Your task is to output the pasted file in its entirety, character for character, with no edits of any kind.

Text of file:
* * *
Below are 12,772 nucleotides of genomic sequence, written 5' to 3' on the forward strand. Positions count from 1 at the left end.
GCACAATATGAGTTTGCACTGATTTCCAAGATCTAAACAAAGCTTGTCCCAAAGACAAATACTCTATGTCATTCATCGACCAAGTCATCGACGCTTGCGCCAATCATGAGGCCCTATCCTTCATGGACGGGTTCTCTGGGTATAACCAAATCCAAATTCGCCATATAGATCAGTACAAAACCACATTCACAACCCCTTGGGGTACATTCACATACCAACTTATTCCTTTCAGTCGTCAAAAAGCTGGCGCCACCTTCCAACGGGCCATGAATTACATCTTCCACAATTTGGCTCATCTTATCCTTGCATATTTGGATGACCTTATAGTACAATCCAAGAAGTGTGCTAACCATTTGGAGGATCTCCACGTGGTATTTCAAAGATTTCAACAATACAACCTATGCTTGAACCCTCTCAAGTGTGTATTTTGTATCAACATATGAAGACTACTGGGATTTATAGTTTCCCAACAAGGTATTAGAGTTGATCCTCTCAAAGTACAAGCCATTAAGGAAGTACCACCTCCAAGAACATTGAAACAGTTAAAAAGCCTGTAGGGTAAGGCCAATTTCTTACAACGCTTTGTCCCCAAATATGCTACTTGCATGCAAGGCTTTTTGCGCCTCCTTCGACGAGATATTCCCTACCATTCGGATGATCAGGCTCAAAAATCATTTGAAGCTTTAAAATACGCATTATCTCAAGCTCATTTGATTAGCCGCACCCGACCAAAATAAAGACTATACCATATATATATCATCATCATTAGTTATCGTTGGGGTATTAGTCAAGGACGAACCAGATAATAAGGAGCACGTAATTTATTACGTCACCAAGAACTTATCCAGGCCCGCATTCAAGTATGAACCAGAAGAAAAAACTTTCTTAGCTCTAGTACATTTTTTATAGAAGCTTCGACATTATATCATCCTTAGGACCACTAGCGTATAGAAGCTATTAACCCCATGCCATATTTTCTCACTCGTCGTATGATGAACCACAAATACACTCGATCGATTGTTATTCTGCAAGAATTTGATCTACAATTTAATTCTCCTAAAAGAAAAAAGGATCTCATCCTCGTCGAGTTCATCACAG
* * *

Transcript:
Below are 12,772 nucleotides of genomic sequence, written 5' to 3' on the forward strand. Positions count from 1 at the left end.
GCACAATATGAGTTTGCACTGATTTCCAAGATCTAAACAAAGCTTGTCCCAAAGACAAATACTCTATGTCATTCATCGACCAAGTCATCGACGCTTGCGCCAATCATGAGGCCCTATCCTTCATGGACGGGTTCTCTGGGTATAACCAAATCCAAATTCGCCATATAGATCAGTACAAAACCACATTCACAACCCCTTGGGGTACATTCACATACCAACTTATTCCTTTCAGTCGTCAAAAAGCTGGCGCCACCTTCCAACGGGCCATGAATTACATCTTCCACAATTTGGCTCATCTTATCCTTGCATATTTGGATGACCTTATAGTACAATCCAAGAAGTGTGCTAACCATTTGGAGGATCTCCACGTGGTATTTCAAAGATTTCAACAATACAACCTATGCTTGAACCCTCTCAAGTGTGTATTTTGTATCAACATATGAAGACTACTGGGATTTATAGTTTCCCAACAAGGTATTAGAGTTGATCCTCTCAAAGTACAAGCCATTAAGGAAGTACCACCTCCAAGAACATTGAAACAGTTAAAAAGCCTGTAGGGTAAGGCCAATTTCTTACAACGCTTTGTCCCCAAATATGCTACTTGCATGCAAGGCTTTTTGCGCCTCCTTCGACGAGATATTCCCTACCATTCGGATGATCAGGCTCAAAAATCATTTGAAGCTTTAAAATACGCATTATCTCAAGCTCATTTGATTAGCCGCACCCGACCAAAATAAAGACTATACCATATATATATCATCATCATTAGTTATCGTTGGGGTATTAGTCAAGGACGAACCAGATAATAAGGAGCACGTAATTTATTACGTCACCAAGAACTTATCCAGGCCCGCATTCAAGTATGAACCAGAAGAAAAAACTTTCTTAGCTCTAGTACATTTTTTATAGAAGCTTCGACATTATATCATCCTTAGGACCACTAGCGTATAGAAGCTATTAACCCCATGCCATATTTTCTCACTCGTCGTATGATGAACCACAAATACACTCGATCGATTGTTATTCTGCAAGAATTTGATCTACAATTTAATTCTCCTAAAAGAAAAAAGGATCTCATCCTCGTCGAGTTCATCACAG